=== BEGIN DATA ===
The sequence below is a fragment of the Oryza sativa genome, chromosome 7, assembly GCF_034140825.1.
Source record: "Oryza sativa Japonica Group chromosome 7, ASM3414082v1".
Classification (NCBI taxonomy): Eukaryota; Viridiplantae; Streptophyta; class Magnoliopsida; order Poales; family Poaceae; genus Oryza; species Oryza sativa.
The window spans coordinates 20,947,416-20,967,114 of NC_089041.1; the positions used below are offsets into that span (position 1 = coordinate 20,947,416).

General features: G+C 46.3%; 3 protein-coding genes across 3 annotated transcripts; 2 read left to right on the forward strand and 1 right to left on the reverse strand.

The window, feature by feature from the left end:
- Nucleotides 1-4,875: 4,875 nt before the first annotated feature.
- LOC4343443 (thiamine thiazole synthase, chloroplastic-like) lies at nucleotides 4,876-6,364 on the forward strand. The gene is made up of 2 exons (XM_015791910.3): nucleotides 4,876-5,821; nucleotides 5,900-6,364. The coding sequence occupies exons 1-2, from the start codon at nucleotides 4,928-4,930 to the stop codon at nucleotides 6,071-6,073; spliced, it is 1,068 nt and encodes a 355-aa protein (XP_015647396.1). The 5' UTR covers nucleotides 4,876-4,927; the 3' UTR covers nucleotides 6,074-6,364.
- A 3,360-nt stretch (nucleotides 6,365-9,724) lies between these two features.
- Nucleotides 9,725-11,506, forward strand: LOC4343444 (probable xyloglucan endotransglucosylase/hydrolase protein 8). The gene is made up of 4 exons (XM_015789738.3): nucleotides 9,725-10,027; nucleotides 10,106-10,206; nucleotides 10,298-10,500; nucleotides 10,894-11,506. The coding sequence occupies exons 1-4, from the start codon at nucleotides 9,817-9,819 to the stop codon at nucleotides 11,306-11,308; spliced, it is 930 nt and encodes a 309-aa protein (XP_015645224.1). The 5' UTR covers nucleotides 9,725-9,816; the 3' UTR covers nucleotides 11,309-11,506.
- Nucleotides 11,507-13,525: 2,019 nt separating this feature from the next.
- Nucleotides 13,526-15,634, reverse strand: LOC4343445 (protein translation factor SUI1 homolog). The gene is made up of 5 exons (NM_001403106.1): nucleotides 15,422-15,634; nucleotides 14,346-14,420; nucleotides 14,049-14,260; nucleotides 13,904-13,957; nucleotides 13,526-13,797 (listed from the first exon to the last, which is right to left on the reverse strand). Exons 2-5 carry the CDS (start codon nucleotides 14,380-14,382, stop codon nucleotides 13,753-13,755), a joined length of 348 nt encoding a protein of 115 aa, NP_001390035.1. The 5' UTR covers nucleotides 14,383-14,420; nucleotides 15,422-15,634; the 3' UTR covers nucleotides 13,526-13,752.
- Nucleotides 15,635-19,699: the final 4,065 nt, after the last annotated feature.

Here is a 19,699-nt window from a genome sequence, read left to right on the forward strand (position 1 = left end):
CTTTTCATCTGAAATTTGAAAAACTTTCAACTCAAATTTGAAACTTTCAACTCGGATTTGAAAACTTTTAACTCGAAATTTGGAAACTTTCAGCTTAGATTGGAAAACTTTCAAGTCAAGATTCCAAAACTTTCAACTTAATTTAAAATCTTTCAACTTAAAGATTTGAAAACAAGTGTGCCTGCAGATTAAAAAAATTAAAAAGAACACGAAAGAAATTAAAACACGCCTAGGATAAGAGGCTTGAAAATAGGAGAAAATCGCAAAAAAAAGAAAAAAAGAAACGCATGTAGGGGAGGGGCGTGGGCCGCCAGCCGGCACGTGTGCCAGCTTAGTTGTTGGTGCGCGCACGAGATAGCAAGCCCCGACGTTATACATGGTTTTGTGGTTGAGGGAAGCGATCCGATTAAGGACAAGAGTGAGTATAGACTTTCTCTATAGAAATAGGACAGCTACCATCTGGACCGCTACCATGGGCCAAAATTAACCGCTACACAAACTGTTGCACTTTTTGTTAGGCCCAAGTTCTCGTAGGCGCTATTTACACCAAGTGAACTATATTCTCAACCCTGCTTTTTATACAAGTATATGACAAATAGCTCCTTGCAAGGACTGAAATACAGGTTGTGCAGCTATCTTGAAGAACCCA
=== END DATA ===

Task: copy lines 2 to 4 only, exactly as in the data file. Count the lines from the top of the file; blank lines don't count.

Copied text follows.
Source record: "Oryza sativa Japonica Group chromosome 7, ASM3414082v1".
Classification (NCBI taxonomy): Eukaryota; Viridiplantae; Streptophyta; class Magnoliopsida; order Poales; family Poaceae; genus Oryza; species Oryza sativa.
The window spans coordinates 20,947,416-20,967,114 of NC_089041.1; the positions used below are offsets into that span (position 1 = coordinate 20,947,416).